The third possibility, the 12-to-18-month possibility, may mean we don’t need economic life support.
We need a resurrection.
Economic rules we used to live by simply don’t apply in this scenario. We’ll need a new economy, new rules. That’s awful. And it’s also cause for hope.
Because the truth is, our economy already didn’t work. Before COVID-19 came, it wasn’t possible for families to make ends meet on a standard salary. Before COVID-19 came, people who weren’t born with wealth had little chance to buy a house or build a business to success. Before COVID-19 came, the way we were doing things financially was working… but not all that well.
It wasn’t just. It wasn’t fair. It wasn’t healthy.
This third possibility may mean we have no choice except to change it.
Here’s the most important question, then: Can you imagine something better?
Shut down swaths of our economy for 12 to 18 months, and we could lose it all. But we’ll lose nothing, too: Our infrastructure isn’t going anywhere. We’ll still have running water, groceries, transportation, electricity. We’ll have our homes and highways, planes and shipping lanes and spreadsheets and skyscrapers. Everything that’s given us the most amazing quality of life experienced by any human beings in any time or place – none of it’s going anywhere.
We just have to imagine a new way to pay for it.
In the worst-case scenario, if we cling to old ways of doing things, we lose. Imagine a world where, out of work for more than year, almost nobody can afford to pay their power bill. Do we shut off the power to every home, until utilities have no more customers and power plants themselves shut down? How foolish would that be?
In business, when one customer can’t pay, you cancel their account. But when all customers can’t pay, you cancel your own business model. Losing every customer won’t help you, so you find a different way to stay in business.
What if we could find a different way to stay in civilization?
What if this new virus, when it’s gone, provides us with a hard reset – a chance to rewrite rules, to do things differently and better? What if the Year of the Virus was also, to pick just one example, the Year of Release?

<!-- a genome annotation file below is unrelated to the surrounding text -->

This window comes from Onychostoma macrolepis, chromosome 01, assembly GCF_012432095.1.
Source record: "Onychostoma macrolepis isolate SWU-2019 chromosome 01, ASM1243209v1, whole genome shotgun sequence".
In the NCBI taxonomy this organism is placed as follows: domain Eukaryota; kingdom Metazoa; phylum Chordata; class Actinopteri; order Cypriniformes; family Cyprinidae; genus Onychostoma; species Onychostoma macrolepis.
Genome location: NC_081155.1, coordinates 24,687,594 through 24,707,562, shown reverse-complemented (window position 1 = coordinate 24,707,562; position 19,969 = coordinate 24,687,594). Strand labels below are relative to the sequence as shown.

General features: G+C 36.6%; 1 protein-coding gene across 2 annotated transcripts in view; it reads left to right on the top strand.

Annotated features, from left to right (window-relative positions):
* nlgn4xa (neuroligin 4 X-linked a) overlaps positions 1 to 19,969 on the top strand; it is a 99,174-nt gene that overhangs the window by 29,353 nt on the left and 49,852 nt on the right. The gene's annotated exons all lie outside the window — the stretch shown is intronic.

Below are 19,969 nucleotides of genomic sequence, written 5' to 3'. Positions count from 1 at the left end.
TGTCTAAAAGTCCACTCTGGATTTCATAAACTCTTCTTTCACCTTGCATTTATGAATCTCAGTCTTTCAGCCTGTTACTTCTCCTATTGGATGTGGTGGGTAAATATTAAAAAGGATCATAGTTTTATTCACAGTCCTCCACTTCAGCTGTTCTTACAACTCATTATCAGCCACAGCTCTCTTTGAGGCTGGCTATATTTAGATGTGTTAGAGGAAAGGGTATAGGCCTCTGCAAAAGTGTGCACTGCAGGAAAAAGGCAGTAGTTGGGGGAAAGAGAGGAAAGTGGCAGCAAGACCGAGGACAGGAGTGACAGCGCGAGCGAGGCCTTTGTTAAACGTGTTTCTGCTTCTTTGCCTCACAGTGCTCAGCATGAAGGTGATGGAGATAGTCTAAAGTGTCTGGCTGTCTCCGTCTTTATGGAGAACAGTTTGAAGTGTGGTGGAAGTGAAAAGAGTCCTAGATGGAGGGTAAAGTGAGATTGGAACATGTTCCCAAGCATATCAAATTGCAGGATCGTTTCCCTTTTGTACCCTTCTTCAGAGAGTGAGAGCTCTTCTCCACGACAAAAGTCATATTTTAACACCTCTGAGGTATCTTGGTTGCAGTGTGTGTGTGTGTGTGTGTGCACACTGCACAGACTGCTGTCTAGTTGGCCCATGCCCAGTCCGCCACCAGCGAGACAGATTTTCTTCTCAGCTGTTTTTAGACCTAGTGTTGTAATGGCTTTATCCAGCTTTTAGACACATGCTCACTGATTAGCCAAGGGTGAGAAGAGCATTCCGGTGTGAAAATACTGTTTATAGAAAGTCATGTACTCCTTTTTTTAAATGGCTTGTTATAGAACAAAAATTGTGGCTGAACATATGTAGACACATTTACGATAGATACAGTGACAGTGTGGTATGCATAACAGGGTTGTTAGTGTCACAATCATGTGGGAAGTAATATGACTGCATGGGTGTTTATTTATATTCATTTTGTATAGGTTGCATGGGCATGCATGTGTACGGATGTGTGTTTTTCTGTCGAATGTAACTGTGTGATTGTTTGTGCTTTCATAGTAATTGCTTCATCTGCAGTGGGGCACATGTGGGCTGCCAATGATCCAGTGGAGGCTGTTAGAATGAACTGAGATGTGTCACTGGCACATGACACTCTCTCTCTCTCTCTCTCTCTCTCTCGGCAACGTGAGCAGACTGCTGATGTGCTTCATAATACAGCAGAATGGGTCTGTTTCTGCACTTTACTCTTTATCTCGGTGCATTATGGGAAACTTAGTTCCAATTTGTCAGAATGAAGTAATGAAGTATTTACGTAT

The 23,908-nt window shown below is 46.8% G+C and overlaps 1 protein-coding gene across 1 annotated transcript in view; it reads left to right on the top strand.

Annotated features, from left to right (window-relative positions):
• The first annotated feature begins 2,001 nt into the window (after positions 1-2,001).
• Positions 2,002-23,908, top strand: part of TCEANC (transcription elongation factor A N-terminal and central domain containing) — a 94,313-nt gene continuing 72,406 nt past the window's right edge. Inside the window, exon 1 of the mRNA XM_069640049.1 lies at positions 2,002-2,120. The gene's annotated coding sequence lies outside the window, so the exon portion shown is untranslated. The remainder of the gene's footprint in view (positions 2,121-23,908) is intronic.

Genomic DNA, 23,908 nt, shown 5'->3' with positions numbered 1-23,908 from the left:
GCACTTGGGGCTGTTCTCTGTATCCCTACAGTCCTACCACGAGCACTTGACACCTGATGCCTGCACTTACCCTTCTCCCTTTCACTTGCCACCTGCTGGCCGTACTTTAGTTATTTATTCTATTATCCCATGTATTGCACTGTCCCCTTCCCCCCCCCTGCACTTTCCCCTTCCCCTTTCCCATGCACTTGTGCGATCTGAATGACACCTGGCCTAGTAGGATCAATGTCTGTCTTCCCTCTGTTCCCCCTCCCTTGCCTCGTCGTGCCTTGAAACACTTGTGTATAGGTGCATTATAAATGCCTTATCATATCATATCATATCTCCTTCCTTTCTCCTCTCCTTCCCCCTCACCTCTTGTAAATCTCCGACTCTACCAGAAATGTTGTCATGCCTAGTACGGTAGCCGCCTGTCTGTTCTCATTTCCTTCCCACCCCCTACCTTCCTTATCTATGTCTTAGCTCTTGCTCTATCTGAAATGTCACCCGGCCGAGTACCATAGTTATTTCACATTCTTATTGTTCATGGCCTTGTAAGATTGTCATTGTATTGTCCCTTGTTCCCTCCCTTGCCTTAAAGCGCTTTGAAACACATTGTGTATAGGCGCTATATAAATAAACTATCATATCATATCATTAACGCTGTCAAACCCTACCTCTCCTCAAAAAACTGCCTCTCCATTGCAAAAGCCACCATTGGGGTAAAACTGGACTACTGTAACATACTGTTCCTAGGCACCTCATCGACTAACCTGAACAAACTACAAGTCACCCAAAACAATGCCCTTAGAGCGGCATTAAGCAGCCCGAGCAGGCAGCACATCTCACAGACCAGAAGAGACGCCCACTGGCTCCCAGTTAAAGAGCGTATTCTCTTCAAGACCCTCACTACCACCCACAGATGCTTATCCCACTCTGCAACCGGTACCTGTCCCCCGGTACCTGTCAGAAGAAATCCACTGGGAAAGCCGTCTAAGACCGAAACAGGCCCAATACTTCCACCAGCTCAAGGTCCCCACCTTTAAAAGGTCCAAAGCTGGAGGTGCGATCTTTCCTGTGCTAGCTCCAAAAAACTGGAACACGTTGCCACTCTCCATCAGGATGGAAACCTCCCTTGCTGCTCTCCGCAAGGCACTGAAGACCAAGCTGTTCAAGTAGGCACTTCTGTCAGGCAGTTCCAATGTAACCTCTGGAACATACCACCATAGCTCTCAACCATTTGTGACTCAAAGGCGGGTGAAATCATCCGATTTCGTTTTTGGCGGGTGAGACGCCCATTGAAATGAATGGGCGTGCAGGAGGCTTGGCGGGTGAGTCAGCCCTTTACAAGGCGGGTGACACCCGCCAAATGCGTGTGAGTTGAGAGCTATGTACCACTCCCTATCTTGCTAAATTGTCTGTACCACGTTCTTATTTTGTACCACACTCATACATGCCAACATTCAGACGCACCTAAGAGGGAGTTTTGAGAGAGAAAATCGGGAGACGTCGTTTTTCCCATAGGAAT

I can’t say how we do that; I’m no economist. I just tell stories. But if there’s no choice but to rewrite our economic rules – can we make them tell kinder stories this time?
Can we make the world more just, more human?
Can you even picture that?
Can you imagine something better?
Right now I’ve got space in my schedule to help just a couple businesses craft better COVID-19 messaging. There’s no set service model for this; I could write for you on an ongoing basis or just spend an hour consulting if you need a partner for strategic conversation. Contact me and we’ll cook up a plan to suit your needs. We are all struggling, waiting, hoping – you are not alone.
To see how we’re messaging so far in my small service business, watch this video.
You’ll want to avoid the Stonehenge Problem.
People think writing is putting ideas into words. It’s not.
Writing is using words to find out your ideas are crap – so you keep choosing more and different words and honing those ideas. Writing is trying hard to think your thoughts until you actually uncover what those thoughts are.
Writing is making ideas better.
Then you can put them into words.
This idea-having is a process. With my clients, it’s a dialogue: I ask them questions about what they want or what they mean. We hash it out together. We are writing! We improve and clarify the things they’re trying to say, and then I speak those same things back to them a few days later and they say “that’s it” or “that’s not it” or “actually, I’ve changed my mind.”